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Voting by Mail is Essential for Voters with Disabilities, but it’s Not Enough

A worker processes mail-in ballots.
A do’s and don'ts guide to increase accessibility for voters with disabilities.
A worker processes mail-in ballots.
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July 7, 2020

COVID-19 highlighted the need for universal access to no-excuse vote by mail. For many voters with disabilities, vote by mail has always been the safest and most accessible way to cast a ballot, because it allows them to avoid the challenges of getting to the polls, waiting in line, and facing physical barriers at the polling place. While in-person polling places are required to be fully accessible, we still see violations such as lack of ramps or elevators, voting machines not properly set up, and facilities without adequate signage indicating accessible routes or parking. 

States must act now to enact universal, no-excuse vote by mail. Additionally, states must take steps to support accessibility, while also ensuring that safely voting in person remains an option. 

Below, we outline key steps to increase accessibility for voters with disabilities.

DO: Let everybody request a mail-in ballot online

States should automatically send mail-in ballots to all registered voters, rather than maintaining a more complex “opt-in” system for voting by mail, where voters must request a ballot. But if it’s not possible to send ballots automatically, then the process for requesting a mail-in ballot should be quick and easy, and voters should be able to make these requests online or by phone. 

To further improve accessibility, states should ensure that all election websites comply with accessibility guidelines so that every voter can easily access voter registration, procedural guidelines, ballot applications, and information about candidates and ballot initiatives.

DO: Let voters receive ballots electronically

Voters with disabilities who would like to vote from the safety of their homes should be able to receive their ballots on an electronic interface, mark those ballots using the accessible technology they have at home, and then print out and mail their voted ballots. Electronic ballot marking allows voters with “print” disabilities (including those with visual impairments) to read and mark their ballot using the accessibility features on their personal devices. Commonly used assistive technologies include screen readers, digital magnifiers, and text-to-speech software. Several states, including Ohio, Maryland, and Oregon, have already made electronic ballot marking systems available for voting by mail. 

Electronic ballot marking is not equivalent to online voting. While an electronic ballot marking system allows voters to receive their ballots via an electronic interface, the voted ballots are not submitted electronically. Once completed, the ballots are printed out and mailed back to the local election office. Online voting, by contrast, would involve casting and submitting a completed ballot over the internet. Currently-available online voting options cannot guarantee a valid and secret vote.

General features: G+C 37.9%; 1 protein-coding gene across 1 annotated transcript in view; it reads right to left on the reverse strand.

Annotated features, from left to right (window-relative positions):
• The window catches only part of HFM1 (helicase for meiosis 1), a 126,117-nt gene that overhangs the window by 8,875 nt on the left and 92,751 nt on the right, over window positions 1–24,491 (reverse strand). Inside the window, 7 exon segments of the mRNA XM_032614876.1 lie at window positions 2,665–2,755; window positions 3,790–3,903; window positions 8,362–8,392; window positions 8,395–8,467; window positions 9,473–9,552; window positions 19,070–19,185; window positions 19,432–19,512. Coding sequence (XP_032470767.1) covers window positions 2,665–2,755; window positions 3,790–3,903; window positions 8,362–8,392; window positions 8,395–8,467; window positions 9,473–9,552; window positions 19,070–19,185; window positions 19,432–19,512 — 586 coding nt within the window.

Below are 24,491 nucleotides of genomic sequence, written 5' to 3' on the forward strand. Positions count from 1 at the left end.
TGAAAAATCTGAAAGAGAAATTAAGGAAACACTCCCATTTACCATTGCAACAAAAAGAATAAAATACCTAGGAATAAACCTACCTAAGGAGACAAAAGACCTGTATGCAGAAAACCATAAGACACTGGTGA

DON’T: Impose signature match requirements on voters with disabilities

Signature match requirements present an additional barrier to voters who have conditions that make it hard to consistently sign their name. States should waive these requirements for voters with disabilities.   

DON’T: Require witnesses or notarization 

In some states, people who vote by mail must get their ballot envelope notarized or provide a witness signature. While witness and notarization requirements present specific challenges for people with disabilities, they present even greater barriers during the COVID-19 pandemic. Social distancing guidelines currently restrict the ability of all voters — not just those with disabilities — to find a physically-present witness or notary. 

DO: Train election workers on accessibility

Election officials should undergo virtual training on how to assist voters with disabilities in navigating election websites and marking their ballots electronically. Election officials should also learn how to respectfully interact with voters with disabilities so they can provide helpful information and services without infringing on a voter with a disability’s right to a private, independent vote. All staff responding to election-related inquiries should be able to answer questions about accessible voting options. 

Preparing election officials for these tasks will help voters with disabilities have a dignified voting experience.

DO: Spread public awareness about accessible voting options

The reforms outlined here will have the most impact if voters are aware of the voting options and resources available to them. Election officials should inform all voters by contacting them directly through reasonably available methods such as mail, email, phone calls, and text messages. Local disability advocacy organizations should serve as key partners on election planning and disseminating voting-related information to people with disabilities. 

States must act now to ensure that all voters, including voters with disabilities, can vote safely in the age of COVID-19, and without unnecessary barriers or burdensome requirements. 

The vote by mail reforms we’re seeing in many states are efforts to improve accessibility during the pandemic. We should use the opportunity to improve accessibility for all voters, including voters with disabilities. Voting rights are disability rights.  

For more information on increasing accessibility for voters with disabilities  — and all voters — see our guide for election officials.

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